Leder-Designguidelines für Nachhaltige Entwicklung

Teilprojekt 4

Results of Subproject

Two hands-on tools for industry and academia to inform their product design processes

Focusing on the role of product- and service design in the context of a more sustainable leather chemistry, this subproject ended with two open access tools for industry and academia alike: The “Handbook of Leather Design for Sustainable Development” is a comprehensive compendium written by experts from industry, academia and NGOs. It covers on 242 pages in six chapters a broad range of topics including the leather supply chains, historical aspects and consumer psychology.

A spin-off of this document is the “Leather Product Design Canvas” –  an A3-PDF template that aims at supporting the product design process by broadening the scope and highlighting relevant topics, interrelations and key questions. A manual can be found in the Handbook on page 201.

Both tools have been field tested in an international design competition and mentoring program organised by the project team. 14 participants from 4 countries received an extensive mentoring by experts form industry and academia.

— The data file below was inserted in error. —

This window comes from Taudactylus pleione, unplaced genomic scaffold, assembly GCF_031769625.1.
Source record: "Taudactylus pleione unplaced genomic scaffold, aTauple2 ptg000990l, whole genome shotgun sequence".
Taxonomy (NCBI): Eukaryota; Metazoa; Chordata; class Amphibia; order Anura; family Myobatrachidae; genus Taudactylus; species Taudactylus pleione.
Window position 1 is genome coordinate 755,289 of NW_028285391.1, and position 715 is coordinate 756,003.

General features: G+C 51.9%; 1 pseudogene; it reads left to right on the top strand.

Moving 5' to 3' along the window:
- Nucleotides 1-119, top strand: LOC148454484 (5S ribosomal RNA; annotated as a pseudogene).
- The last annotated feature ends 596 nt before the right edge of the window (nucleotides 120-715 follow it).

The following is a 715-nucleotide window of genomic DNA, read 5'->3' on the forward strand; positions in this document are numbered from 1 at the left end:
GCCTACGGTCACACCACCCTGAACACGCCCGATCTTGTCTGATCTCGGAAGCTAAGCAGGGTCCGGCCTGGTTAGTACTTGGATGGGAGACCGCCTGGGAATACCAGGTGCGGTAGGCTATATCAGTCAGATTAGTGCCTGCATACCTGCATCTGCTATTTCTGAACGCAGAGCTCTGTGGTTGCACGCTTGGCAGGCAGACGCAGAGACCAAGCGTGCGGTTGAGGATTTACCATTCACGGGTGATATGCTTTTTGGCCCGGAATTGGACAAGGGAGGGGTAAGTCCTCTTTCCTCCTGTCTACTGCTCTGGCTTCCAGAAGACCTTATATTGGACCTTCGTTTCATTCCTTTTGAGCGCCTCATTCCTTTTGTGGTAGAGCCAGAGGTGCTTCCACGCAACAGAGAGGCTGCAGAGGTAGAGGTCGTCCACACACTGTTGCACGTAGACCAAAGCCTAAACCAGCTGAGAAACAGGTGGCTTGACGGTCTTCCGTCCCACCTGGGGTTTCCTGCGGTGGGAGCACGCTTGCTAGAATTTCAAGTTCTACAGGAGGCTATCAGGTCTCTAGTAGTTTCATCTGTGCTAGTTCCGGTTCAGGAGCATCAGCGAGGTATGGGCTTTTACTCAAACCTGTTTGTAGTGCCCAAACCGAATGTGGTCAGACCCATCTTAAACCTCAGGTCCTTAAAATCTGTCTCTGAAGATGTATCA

Inhalte nur in English verfügbar

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Leather is a complex material with many subcategories regarding the type of leather, tanning processes applied, the hides used and many other aspects. Used in leather goods such as shoes, bags and furniture, this complexity is even increased by design decisions regarding the sourcing of the material, tanning agents but also conceptual and aesthetic features such as the connection of materials (e.g. clueing and stitching) and finishing.

In a wider sense, there are two overarching perspectives from which leather goods can be designed and produced in a more sustainable way.


1. General Aspects of Sustainable Development in Leather Goods

Leather by default offers potentials to render a product more sustainable in contrast to faux leather or other materials. These potentials relate to the genuine characteristic and functionality of the material leather. For instance, the process of tanning aims at conserving raw hides and rendering them durable. In this way, when processed according to the state of the art in leather manufacturing, leather can be seen as a long-lasting and easy to repair material that poses a good material base for the approach of design for longevity. Furthermore, based on the current global consumption patterns regarding meat and dairy products, leather is made from resources that would other wise end up as waste. It relates to an ancient history of leather and cultural practises and thus offers design potentials for design strategies such as product attachment.

2. Specific Properties and Potentials of “Sustainable Leather”